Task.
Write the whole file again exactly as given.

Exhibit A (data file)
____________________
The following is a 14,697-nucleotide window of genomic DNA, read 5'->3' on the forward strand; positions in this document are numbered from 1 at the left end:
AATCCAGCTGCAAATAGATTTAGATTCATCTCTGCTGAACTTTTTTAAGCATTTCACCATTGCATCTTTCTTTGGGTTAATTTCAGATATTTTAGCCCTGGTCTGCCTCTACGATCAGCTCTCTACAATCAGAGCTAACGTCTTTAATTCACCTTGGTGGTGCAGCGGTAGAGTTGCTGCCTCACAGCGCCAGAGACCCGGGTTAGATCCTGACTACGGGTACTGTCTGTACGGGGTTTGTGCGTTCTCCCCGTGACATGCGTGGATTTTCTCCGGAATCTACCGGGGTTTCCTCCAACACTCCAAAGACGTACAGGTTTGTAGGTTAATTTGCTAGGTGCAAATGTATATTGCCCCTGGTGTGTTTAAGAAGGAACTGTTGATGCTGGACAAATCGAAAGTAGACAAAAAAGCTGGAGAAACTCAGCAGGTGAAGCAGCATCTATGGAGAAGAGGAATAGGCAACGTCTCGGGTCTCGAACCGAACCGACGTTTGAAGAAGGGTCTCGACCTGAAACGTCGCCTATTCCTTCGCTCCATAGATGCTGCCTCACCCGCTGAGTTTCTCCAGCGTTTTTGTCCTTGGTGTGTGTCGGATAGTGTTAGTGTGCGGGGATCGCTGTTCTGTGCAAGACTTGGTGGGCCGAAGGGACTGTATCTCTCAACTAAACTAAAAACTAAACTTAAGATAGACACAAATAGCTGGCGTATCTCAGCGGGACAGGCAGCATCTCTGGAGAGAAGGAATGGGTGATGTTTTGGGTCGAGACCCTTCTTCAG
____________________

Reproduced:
The following is a 14,697-nucleotide window of genomic DNA, read 5'->3' on the forward strand; positions in this document are numbered from 1 at the left end:
AATCCAGCTGCAAATAGATTTAGATTCATCTCTGCTGAACTTTTTTAAGCATTTCACCATTGCATCTTTCTTTGGGTTAATTTCAGATATTTTAGCCCTGGTCTGCCTCTACGATCAGCTCTCTACAATCAGAGCTAACGTCTTTAATTCACCTTGGTGGTGCAGCGGTAGAGTTGCTGCCTCACAGCGCCAGAGACCCGGGTTAGATCCTGACTACGGGTACTGTCTGTACGGGGTTTGTGCGTTCTCCCCGTGACATGCGTGGATTTTCTCCGGAATCTACCGGGGTTTCCTCCAACACTCCAAAGACGTACAGGTTTGTAGGTTAATTTGCTAGGTGCAAATGTATATTGCCCCTGGTGTGTTTAAGAAGGAACTGTTGATGCTGGACAAATCGAAAGTAGACAAAAAAGCTGGAGAAACTCAGCAGGTGAAGCAGCATCTATGGAGAAGAGGAATAGGCAACGTCTCGGGTCTCGAACCGAACCGACGTTTGAAGAAGGGTCTCGACCTGAAACGTCGCCTATTCCTTCGCTCCATAGATGCTGCCTCACCCGCTGAGTTTCTCCAGCGTTTTTGTCCTTGGTGTGTGTCGGATAGTGTTAGTGTGCGGGGATCGCTGTTCTGTGCAAGACTTGGTGGGCCGAAGGGACTGTATCTCTCAACTAAACTAAAAACTAAACTTAAGATAGACACAAATAGCTGGCGTATCTCAGCGGGACAGGCAGCATCTCTGGAGAGAAGGAATGGGTGATGTTTTGGGTCGAGACCCTTCTTCAG